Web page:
Donald Trump lacks the character traits of great presidents, says presidential historian
Doris Kearns Goodwin's latest book explores leadership skills of 4 great presidents
Originally published on Oct. 19, 2018.
One can only wonder what Abraham Lincoln would have thought about U.S. President Donald Trump's claim that Honest Abe was the only American leader more presidential than Trump himself. We don't have Lincoln around to ask, but Doris Kearns Goodwin might be the next best person to consult.
Her book Leadership in Turbulent Times delves into the lives of four American presidents to examine how their ambition, character and leadership abilities were forged.
It details the crises Lincoln, Theodore Roosevelt, Franklin Delano Roosevelt and Lyndon B. Johnson faced, and how they rose to the challenge to unify and elevate the nation.
While Trump is never mentioned by name in the book, comparisons can't help but be made.
"He's made himself the centre of every conversation of every day, and not necessarily in a good way," Goodwin told The Sunday Edition's host, Michael Enright.
Goodwin is the pre-eminent historian of American presidents. Her study of Lincoln — Team of Rivals — won the Pulitzer Prize and was the inspiration for Steven Spielberg's Academy Award-winning movie Lincoln. Goodwin has also written biographies of Theodore Roosevelt, Franklin Delano Roosevelt and Johnson, whose administration she worked for as a young scholar.
What set [Lincoln, Teddy and Franklin Roosevelt, and Johnson] apart from other presidents, and what did they have in common?
There's no master recipe for leadership. Each person is fitted or not fitted for the times in which they lead. But I do think there's a family resemblance of leadership traits, even though they came from very different backgrounds.
They did seem to combine in their leadership empathy, that either they were born with or developed; resilience to get through adversity; their ability to control emotions; their ability to learn how to think and relax their temperaments so that they were able to replenish their energy. The capacity to communicate in a way that people felt trust in their words. Curiosity. Energy is huge.
And two things, most importantly: hard, sustained work, and an ambition that starts out maybe for themselves, but then ends up for a larger cause.
You point out that each of them had failures, setbacks and adversity. How critical is that in the development of leadership?
It's a critical thing to get through adversity or a trial by fire and come out the other end — there's a certain confidence and wisdom that comes from it.
The adversities [these four men] suffered were more harrowing than most people have.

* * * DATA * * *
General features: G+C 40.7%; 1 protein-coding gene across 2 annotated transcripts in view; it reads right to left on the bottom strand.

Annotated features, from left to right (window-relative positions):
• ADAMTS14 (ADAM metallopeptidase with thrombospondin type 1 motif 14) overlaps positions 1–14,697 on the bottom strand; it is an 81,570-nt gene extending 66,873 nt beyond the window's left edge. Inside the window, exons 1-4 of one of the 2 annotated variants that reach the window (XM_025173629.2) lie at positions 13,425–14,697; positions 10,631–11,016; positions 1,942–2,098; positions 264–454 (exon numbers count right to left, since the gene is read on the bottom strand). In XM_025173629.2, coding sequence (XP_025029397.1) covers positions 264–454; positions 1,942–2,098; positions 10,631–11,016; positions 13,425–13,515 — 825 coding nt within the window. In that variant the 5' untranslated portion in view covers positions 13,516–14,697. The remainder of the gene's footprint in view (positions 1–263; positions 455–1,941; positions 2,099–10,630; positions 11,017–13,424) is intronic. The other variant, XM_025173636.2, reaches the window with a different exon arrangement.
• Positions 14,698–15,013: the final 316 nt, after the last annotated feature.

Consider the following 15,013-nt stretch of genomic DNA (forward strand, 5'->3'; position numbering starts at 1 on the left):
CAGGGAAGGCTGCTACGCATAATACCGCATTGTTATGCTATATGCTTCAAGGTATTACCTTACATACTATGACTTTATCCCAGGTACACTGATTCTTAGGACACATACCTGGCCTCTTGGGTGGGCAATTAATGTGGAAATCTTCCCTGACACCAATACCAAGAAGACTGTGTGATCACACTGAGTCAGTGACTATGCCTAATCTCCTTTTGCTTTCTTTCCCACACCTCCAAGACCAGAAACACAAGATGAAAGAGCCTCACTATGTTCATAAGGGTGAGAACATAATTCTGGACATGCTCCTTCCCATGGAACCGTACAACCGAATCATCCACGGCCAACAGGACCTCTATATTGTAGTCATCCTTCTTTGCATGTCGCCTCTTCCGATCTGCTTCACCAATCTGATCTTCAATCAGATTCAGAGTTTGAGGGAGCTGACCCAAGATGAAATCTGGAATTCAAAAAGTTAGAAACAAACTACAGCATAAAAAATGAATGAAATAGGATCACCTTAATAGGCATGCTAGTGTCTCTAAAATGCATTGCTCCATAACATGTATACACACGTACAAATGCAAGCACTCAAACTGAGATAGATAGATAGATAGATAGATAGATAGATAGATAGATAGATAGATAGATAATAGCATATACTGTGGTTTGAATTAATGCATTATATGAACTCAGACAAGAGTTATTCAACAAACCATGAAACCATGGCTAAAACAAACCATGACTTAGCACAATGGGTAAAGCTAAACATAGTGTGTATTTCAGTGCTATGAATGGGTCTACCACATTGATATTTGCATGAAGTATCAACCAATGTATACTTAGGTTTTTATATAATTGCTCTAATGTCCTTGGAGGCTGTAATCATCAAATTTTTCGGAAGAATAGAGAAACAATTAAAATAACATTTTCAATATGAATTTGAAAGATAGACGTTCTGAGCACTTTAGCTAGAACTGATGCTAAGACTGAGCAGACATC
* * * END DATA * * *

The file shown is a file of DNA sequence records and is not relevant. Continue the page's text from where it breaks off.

Lincoln fell into a depression so deep in his 30s, that they took all knives and razors and scissors from him, fearful that he would kill himself. And it was in part because he had broken his word to his constituents — he had promised he'd bring infrastructure projects to Illinois, and the thing had failed — and he had broken his engagement to Mary Todd Lincoln, and he felt that he had failed her. And he was so far from getting to the big, ambitious stage he was hoping he would.
Then when his great friend came to his side and said, "You must rally, or you will die," he said, "I know that. And I would just as soon die right now, but I have not yet accomplished anything that would make any human being remember that I had lived."
So that became his lodestar, carrying him through failure after failure until he finally became president.
The four presidents you're talking about all had to deal with polarizing issues. Now there's an occupant in the White House who thrives on actually creating division. Not solving it.
I think that's the major problem with his leadership.
Teddy Roosevelt warned that the way democracy would founder would be if people in various regions and parties and religions started to see themselves as the other, rather than as common American citizens.
That was already happening. That's partly why [Trump] won.
He was able to appeal to one group of people in the country — his base — who felt angry about the economy, perhaps about immigration, perhaps about race, and they became his core. And the goal when you become president is to expand your base.
He's the leader of a faction, rather than the leader of a country, and the country is factionalized.
I wonder if character still matters.
It has to, or else I'm really going to lose my optimistic sense that America's going to get through this. It's character that matters above all. Character is how you treat people; it's who you are; it's your moral sense. And all those qualities, we have to be looking for in our leaders. And they may not come in ordinary times when we don't need them, but in times like this, we really need someone who can cross all these lines and speak to us as Americans and bring us together as a nation again.
This is Part Four of The Swamp, a special series The Sunday Edition developed in the lead-up to the U.S. midterm elections on Nov. 6, 2018.
Click 'listen' near the top of this page to hear the full conversation.